It's no secret that business networking is vital to the careers of many successful freelance writers. Networking is simply the act of connecting with colleagues, potential clients, or others in your industry, and those connections have a tendency to lead to freelance writing gigs; including unpublished ones.
How My Network Gets Me Gigs
Personally, I get the majority of my clients (both in writing and in marketing / PR) through referrals. Those referrals most often come from past clients who liked my work, so they spread the word. I also get referrals from colleagues (other writers who receive offers for gigs that they don't specialize in, like press release writing, so they forward my info to the client knowing that it's something I do specialize in).
Why Networking is Important
Building that kind of word of mouth buzz is important. You can get clients through a wide variety of marketing efforts, but why spend the time doing that when others can do the bulk of your marketing for you, leaving you more billable hours to devote to actual clients?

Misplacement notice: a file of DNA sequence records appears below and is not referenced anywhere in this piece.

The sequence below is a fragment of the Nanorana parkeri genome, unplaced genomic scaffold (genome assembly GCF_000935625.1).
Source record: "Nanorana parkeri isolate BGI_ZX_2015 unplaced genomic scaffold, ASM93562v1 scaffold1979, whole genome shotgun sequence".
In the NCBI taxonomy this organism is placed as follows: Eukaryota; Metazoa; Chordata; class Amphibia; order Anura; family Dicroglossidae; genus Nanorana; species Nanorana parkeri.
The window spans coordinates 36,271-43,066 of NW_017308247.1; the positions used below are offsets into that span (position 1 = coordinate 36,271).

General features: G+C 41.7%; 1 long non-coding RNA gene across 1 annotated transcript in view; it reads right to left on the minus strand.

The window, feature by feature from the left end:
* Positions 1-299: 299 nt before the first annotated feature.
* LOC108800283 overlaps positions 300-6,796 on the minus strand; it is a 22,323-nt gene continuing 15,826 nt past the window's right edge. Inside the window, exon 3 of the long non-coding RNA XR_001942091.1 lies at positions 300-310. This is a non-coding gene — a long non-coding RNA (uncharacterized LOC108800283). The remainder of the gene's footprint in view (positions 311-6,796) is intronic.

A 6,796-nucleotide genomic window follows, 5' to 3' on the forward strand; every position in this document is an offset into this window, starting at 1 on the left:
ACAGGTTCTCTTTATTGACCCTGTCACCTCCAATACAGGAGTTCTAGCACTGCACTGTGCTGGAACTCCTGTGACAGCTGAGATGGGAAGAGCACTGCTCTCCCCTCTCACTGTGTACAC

Here are some tips to help you build your professional network as a freelance writer:
- Start a blog. A lot of top notch freelance writers, especially on the Web, now run blogs. Don't just start a blog and assume people will find you though. Comment on related blogs to build some name recognition, respect, and relationships with other writers (or professionals in the niche you focus your writing on).
- Join online writing forums. You'll meet a lot of writers this way from a broad range of niches and styles. You don't have to focus on writers directly competing with you. It's actually better sometimes to network with writers in other areas, because they're the ones who would be more likely to spread the word if they heard about a gig in your niche or specialty. Don't even stick exclusively to writing forums. Find communities dedicated to professionals in your niche areas. For example, if you're a medical writer, join medical communities. If you're a business writer, join business forums. Go to where the potential clients are, especially if the forum allows advertising, and isn't overly saturated with writers yet.
- Share the wealth. The more referrals you send to other writers (like when you're offered a gig not in your specialty, that can't be fit into your schedule, or that you can't take because of a conflict of interests or personal reasons), the more likely it is that they'll eventually return the favor.
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